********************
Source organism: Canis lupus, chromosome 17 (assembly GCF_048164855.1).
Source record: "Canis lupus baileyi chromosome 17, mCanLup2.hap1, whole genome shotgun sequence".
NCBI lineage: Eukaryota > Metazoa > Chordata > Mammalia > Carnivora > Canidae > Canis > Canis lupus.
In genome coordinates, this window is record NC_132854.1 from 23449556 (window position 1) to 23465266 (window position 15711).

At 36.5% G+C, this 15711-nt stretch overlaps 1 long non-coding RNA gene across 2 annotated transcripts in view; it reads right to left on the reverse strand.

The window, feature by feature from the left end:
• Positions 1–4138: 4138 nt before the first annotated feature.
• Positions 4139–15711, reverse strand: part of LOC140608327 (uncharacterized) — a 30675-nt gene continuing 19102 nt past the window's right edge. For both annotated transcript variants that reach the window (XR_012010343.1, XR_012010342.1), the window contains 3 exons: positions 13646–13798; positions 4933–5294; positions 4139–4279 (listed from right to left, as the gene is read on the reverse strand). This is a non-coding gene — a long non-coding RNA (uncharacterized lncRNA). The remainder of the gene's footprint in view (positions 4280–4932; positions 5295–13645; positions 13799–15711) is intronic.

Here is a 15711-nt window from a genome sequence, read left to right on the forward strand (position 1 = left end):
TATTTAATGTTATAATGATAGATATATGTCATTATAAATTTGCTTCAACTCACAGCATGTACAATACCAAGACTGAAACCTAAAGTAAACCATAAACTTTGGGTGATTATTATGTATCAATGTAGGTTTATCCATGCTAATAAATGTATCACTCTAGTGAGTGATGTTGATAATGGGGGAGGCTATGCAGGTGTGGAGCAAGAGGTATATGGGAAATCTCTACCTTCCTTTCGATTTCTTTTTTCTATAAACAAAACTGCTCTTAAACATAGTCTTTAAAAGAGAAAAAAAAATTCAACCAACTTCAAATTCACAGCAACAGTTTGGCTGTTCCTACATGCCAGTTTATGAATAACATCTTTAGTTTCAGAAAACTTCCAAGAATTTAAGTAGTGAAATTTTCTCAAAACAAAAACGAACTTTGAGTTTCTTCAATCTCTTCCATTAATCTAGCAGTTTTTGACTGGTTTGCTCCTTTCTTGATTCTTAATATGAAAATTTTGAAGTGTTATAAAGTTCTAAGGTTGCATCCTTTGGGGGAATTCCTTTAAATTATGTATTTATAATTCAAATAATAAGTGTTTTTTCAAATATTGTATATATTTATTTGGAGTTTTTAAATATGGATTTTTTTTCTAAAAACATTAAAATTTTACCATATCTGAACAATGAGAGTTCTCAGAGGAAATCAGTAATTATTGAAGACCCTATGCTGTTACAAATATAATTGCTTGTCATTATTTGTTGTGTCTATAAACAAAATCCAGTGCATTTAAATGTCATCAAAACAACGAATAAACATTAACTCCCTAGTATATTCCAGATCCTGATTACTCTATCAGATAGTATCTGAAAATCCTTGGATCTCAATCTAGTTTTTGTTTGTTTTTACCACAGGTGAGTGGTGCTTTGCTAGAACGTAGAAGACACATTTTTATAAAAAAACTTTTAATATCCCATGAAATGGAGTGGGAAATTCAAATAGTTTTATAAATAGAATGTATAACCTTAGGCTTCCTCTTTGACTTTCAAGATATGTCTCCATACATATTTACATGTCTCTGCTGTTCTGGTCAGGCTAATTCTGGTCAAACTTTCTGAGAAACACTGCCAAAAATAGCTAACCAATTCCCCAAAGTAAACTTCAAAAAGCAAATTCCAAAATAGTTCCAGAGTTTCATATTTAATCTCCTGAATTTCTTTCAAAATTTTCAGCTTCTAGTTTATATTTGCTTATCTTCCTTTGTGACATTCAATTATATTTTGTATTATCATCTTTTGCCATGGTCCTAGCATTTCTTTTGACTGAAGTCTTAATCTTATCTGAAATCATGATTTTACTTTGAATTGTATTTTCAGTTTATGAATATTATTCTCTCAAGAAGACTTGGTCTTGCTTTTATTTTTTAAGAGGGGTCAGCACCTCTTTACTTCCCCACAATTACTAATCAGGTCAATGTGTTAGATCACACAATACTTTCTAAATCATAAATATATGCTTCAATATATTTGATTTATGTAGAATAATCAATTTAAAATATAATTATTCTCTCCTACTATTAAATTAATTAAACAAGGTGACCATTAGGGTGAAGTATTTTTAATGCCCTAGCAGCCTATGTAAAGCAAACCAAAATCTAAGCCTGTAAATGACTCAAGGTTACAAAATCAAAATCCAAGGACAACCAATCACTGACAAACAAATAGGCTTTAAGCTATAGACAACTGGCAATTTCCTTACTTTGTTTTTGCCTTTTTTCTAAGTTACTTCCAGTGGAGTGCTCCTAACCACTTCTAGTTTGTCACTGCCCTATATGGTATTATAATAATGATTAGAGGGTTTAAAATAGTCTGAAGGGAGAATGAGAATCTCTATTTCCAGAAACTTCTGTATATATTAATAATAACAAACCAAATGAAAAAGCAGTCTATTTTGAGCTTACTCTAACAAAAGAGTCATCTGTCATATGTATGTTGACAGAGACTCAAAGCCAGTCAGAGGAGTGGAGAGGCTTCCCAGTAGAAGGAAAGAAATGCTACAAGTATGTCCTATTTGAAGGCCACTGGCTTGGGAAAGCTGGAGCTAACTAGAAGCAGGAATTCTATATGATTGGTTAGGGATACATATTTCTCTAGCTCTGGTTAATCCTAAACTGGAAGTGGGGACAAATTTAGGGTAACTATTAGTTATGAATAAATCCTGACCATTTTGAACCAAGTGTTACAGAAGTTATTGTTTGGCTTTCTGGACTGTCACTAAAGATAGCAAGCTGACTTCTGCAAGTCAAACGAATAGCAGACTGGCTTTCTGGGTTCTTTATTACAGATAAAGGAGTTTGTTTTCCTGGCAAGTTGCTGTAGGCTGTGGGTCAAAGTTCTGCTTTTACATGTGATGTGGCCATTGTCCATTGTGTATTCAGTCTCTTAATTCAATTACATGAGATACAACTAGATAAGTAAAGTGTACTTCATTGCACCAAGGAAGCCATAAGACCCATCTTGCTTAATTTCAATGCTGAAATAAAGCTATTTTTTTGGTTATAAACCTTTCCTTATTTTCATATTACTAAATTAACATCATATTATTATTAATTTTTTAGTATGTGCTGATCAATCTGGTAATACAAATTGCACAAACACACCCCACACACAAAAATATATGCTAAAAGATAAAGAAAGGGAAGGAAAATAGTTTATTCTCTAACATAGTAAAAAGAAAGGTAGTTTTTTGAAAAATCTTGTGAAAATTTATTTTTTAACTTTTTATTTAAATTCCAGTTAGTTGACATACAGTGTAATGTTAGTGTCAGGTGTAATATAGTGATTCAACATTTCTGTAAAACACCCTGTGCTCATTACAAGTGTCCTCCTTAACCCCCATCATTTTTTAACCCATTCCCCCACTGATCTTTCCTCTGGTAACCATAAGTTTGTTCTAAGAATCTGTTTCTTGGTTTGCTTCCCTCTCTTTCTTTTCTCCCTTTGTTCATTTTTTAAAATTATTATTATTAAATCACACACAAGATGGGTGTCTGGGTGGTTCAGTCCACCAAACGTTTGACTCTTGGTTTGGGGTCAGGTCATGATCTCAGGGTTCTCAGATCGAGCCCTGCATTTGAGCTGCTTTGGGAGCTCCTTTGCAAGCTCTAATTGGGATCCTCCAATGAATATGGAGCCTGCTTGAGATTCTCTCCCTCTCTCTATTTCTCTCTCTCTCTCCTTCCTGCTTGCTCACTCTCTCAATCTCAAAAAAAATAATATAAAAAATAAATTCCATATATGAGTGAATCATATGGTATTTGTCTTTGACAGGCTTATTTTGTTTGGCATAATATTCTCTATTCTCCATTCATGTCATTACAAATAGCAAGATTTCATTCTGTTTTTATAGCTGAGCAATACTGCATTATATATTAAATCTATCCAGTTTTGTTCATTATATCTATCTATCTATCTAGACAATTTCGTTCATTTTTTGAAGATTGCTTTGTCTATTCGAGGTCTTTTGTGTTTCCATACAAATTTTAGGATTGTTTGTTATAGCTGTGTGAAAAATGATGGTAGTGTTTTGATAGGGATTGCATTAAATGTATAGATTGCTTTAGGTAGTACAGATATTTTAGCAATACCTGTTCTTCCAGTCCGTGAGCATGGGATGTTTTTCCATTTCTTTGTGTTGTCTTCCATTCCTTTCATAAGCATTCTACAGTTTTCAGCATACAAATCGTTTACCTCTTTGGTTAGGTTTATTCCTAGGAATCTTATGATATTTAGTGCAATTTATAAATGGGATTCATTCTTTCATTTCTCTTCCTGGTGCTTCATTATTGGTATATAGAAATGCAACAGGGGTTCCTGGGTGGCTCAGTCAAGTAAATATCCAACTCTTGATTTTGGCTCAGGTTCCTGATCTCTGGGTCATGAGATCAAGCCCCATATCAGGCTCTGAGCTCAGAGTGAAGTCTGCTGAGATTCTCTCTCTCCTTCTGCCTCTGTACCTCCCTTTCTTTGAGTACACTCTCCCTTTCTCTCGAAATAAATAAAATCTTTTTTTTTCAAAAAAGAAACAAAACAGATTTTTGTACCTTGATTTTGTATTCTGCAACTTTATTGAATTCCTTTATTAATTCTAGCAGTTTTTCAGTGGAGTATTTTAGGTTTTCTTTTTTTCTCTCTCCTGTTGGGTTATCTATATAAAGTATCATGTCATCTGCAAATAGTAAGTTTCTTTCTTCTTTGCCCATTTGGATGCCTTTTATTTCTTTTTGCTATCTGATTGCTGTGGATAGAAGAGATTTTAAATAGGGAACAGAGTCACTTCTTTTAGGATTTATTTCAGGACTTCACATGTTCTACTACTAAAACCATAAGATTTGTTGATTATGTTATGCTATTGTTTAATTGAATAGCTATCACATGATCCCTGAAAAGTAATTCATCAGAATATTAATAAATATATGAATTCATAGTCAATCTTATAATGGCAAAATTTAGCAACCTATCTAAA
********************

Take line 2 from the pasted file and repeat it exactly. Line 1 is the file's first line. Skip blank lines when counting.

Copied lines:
Source record: "Canis lupus baileyi chromosome 17, mCanLup2.hap1, whole genome shotgun sequence".